world's most widely used central nervous system stimulant
~80% consumed in the form of coffee
past research has found
no significant effects of caffeine on cardiovascular disease
modest decreases in markers of inflammation
and no or modest protective effects in certain malignant neoplasms
a few cohort studies have found a "strong inverse association" between coffee consumption and suicide.
Finland study ( Eur J Epidemiol. 2000;16:789-791) findings:
risk for suicide decreased progressively for those consuming up to 7 cups of coffee per day
over 8 cups/day the rate begins increasing again
THE NEW STUDY based on data from NURSES HEALTH STUDY
NHS data collection began in 1976, n=121,700 f=women 30-55 at enrollment, update questionaires each 2 yrs
this round: 10-year observational cohort study can only find associations, not prove causality
first major study to look at coffee/depression
n=50,739 older women, mean age, 63 years at baseline, no depression sx in 1996, followups thru June 06
collected info on coffee (incl decaf), tea, soda (caff & decaf), chocolate
definition of depression: self-reported physician-diagnosed depression and antidepressant use
2607 incident cases of depression were found during the 10 years of follow-up
"inverse, age-adjusted, dose-response relationship was observed between caffeinated coffee and depression risk (P for trend = .03)"
adjustment for alcohol intake did not affect results
FIVE CAFFEINE CONSUMPTION CATEGORIES
1) 1 or less cups/week (100 mg/day or less) is baseline value to which all are compared
2) 2-3 cups per day-- >15% decreased risk for depression (0.85 relative risk (RR) for depression (95% confidence interval [CI], 0.75 - 0.95))
3) 4+ cups or more-->20% decreased risk (RR of 0.80 (95% CI, 0.64 - 0.99; P < .001 for both) )
4) top caff consumers = 550 mg/day or more-->RR of 0.80 (95% CI, 0.68 - 0.95; P = .02)
5) not in study: 0.52% of sample drank 6+ cups and were excluded from evaluation
Not sig assoc c depression: Decaf, caff tea, sugared soft drinks, and chocolate
some women use these as main source of caffeine and don't drink coffee: this could change results
study supported by grants from NIH and from the National Alliance for Research on Schizophrenia and Depression
Dr. Lucas received a fellowship from the Fonds de recherche en santé du Québec
September 26, 2011 medscape post
Arch Intern Med. 2011;171:1571-1578. Abstract
Coffee, Caffeine, and Risk of Depression Among Women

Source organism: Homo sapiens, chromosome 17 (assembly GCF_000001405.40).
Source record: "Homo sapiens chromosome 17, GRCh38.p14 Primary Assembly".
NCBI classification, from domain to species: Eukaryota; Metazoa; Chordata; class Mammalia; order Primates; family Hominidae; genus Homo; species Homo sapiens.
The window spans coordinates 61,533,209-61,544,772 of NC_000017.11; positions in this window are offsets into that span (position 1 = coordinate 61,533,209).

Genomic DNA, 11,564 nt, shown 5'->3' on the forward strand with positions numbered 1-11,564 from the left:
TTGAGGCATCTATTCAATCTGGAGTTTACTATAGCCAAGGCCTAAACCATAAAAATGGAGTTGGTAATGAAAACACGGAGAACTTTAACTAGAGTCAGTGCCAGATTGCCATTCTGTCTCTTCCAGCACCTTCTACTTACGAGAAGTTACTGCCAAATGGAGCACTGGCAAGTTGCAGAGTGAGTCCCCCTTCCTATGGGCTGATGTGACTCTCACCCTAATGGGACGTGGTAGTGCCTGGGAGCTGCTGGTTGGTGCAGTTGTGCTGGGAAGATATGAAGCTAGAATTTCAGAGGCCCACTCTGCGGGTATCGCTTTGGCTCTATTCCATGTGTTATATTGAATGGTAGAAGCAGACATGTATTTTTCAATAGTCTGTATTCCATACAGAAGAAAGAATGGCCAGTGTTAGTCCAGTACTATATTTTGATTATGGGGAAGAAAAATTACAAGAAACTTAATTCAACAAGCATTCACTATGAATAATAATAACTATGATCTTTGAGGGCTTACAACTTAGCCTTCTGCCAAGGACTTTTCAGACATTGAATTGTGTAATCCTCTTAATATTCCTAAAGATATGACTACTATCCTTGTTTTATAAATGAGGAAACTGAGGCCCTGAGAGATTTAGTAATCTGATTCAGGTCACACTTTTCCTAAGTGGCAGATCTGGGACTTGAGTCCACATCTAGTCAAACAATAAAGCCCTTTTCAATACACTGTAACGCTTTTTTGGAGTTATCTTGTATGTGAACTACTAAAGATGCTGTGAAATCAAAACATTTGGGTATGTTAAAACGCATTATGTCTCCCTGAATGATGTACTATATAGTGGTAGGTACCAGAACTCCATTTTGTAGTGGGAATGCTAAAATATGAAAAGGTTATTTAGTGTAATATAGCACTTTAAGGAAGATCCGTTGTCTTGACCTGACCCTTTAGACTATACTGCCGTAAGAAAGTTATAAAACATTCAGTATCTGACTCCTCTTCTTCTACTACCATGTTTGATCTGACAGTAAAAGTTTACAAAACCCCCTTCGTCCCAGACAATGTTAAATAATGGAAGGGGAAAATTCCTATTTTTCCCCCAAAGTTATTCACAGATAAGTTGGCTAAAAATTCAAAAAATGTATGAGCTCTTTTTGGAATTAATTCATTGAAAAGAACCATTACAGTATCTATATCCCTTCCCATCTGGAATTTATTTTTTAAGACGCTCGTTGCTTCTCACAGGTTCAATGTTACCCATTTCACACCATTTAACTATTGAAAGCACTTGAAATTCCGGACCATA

Michel Lucas, PhD, RD; Fariba Mirzaei, MD, MPH, ScD; An Pan, PhD; Olivia I. Okereke, MD, SM; Walter C. Willett, MD, DrPH; Éilis J. O’Reilly, ScD; Karestan Koenen, PhD; Alberto Ascherio, MD, DrPH
Arch Intern Med. 2011;171(17):1571-1578. doi:10.1001/archinternmed.2011.393
Background Caffeine is the world's most widely used central nervous system stimulant, with approximately 80% consumed in the form of coffee. However, studies that analyze prospectively the relationship between coffee or caffeine consumption and depression risk are scarce.
Methods A total of 50 739 US women (mean age, 63 years) free of depressive symptoms at baseline (in 1996) were prospectively followed up through June 1, 2006. Consumption of caffeine was measured from validated questionnaires completed from May 1, 1980, through April 1, 2004, and computed as cumulative mean consumption with a 2-year latency period applied. Clinical depression was defined as self-reported physician-diagnosed depression and antidepressant use. Relative risks of clinical depression were estimated using Cox proportional hazards regression models.
Results During 10 years of follow-up (1996-2006), 2607 incident cases of depression were identified. Compared with women consuming 1 or less cup of caffeinated coffee per week, the multivariate relative risk of depression was 0.85 (95% confidence interval, 0.75-0.95) for those consuming 2 to 3 cups per day and 0.80 (0.64-0.99; P for trend <.001) for those consuming 4 cups per day or more. Multivariate relative risk of depression was 0.80 (95% confidence interval, 0.68-0.95; P for trend = .02) for women in the highest (550 mg/d) vs lowest (<100 mg/d) of the 5 caffeine consumption categories. Decaffeinated coffee was not associated with depression risk.
Conclusions In this large longitudinal study, we found that depression risk decreases with increasing caffeinated coffee consumption. Further investigations are needed to confirm this finding and to determine whether usual caffeinated coffee consumption can contribute to depression prevention.